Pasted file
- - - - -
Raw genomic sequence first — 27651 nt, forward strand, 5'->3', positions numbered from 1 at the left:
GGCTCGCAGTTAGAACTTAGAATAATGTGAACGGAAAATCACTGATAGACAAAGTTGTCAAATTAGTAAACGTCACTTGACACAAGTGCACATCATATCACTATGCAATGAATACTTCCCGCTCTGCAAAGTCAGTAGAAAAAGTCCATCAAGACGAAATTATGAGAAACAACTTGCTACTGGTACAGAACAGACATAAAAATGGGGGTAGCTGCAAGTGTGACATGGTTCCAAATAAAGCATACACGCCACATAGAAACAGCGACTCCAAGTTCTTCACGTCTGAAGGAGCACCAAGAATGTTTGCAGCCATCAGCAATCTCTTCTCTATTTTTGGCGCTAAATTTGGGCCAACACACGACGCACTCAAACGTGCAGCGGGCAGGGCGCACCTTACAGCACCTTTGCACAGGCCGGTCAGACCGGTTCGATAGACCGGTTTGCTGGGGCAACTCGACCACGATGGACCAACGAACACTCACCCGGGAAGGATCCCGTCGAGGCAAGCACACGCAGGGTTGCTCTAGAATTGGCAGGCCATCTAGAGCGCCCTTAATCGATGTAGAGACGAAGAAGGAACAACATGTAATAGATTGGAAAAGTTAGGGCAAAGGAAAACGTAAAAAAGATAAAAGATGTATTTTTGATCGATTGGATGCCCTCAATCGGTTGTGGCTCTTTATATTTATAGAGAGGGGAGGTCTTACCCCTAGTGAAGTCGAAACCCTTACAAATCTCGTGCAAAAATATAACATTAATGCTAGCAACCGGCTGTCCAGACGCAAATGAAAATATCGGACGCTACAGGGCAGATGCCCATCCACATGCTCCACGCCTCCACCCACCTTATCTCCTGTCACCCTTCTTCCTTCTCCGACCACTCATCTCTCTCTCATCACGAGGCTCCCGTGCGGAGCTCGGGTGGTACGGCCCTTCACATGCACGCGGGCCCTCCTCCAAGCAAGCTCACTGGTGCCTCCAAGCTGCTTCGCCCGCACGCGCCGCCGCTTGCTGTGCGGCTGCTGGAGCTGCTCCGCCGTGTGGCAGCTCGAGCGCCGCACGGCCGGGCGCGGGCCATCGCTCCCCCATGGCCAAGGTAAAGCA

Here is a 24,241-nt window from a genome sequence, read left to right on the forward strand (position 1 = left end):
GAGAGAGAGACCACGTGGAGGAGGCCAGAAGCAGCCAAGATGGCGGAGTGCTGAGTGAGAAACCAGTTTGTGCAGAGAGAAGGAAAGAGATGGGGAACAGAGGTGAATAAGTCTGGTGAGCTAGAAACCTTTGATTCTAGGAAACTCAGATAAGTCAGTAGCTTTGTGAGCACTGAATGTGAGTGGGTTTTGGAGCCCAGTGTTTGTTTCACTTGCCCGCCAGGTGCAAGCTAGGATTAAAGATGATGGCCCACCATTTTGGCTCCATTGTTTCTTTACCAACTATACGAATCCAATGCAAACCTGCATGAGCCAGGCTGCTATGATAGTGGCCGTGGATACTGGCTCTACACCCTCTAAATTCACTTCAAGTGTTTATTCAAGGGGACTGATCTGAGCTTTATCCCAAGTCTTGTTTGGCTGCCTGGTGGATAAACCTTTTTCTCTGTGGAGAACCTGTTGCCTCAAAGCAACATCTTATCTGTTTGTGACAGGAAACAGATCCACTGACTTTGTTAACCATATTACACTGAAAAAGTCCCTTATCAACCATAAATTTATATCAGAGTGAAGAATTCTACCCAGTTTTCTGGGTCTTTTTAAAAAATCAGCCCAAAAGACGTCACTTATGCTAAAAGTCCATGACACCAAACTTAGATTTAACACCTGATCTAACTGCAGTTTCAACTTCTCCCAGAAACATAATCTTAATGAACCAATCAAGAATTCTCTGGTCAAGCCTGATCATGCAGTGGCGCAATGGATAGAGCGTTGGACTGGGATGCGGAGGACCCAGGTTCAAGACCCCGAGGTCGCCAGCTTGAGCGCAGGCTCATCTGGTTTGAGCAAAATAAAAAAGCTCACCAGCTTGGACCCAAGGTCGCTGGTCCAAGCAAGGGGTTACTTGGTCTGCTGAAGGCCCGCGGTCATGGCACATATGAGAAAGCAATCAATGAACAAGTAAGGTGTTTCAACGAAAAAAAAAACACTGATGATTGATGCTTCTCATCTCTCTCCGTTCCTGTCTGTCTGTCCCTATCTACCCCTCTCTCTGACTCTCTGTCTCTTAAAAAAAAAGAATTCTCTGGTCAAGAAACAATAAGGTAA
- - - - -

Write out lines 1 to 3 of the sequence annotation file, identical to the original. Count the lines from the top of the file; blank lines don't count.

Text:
Raw genomic sequence first — 27651 nt, forward strand, 5'->3', positions numbered from 1 at the left:
GGCTCGCAGTTAGAACTTAGAATAATGTGAACGGAAAATCACTGATAGACAAAGTTGTCAAATTAGTAAACGTCACTTGACACAAGTGCACATCATATCACTATGCAATGAATACTTCCCGCTCTGCAAAGTCAGTAGAAAAAGTCCATCAAGACGAAATTATGAGAAACAACTTGCTACTGGTACAGAACAGACATAAAAATGGGGGTAGCTGCAAGTGTGACATGGTTCCAAATAAAGCATACACGCCACATAGAAACAGCGACTCCAAGTTCTTCACGTCTGAAGGAGCACCAAGAATGTTTGCAGCCATCAGCAATCTCTTCTCTATTTTTGGCGCTAAATTTGGGCCAACACACGACGCACTCAAACGTGCAGCGGGCAGGGCGCACCTTACAGCACCTTTGCACAGGCCGGTCAGACCGGTTCGATAGACCGGTTTGCTGGGGCAACTCGACCACGATGGACCAACGAACACTCACCCGGGAAGGATCCCGTCGAGGCAAGCACACGCAGGGTTGCTCTAGAATTGGCAGGCCATCTAGAGCGCCCTTAATCGATGTAGAGACGAAGAAGGAACAACATGTAATAGATTGGAAAAGTTAGGGCAAAGGAAAACGTAAAAAAGATAAAAGATGTATTTTTGATCGATTGGATGCCCTCAATCGGTTGTGGCTCTTTATATTTATAGAGAGGGGAGGTCTTACCCCTAGTGAAGTCGAAACCCTTACAAATCTCGTGCAAAAATATAACATTAATGCTAGCAACCGGCTGTCCAGACGCAAATGAAAATATCGGACGCTACAGGGCAGATGCCCATCCACATGCTCCACGCCTCCACCCACCTTATCTCCTGTCACCCTTCTTCCTTCTCCGACCACTCATCTCTCTCTCATCACGAGGCTCCCGTGCGGAGCTCGGGTGGTACGGCCCTTCACATGCACGCGGGCCCTCCTCCAAGCAAGCTCACTGGTGCCTCCAAGCTGCTTCGCCCGCACGCGCCGCCGCTTGCTGTGCGGCTGCTGGAGCTGCTCCGCCGTGTGGCAGCTCGAGCGCCGCACGGCCGGGCGCGGGCCATCGCTCCCCCATGGCCAAGGTAAAGCA

Here is a 24,241-nt window from a genome sequence, read left to right on the forward strand (position 1 = left end):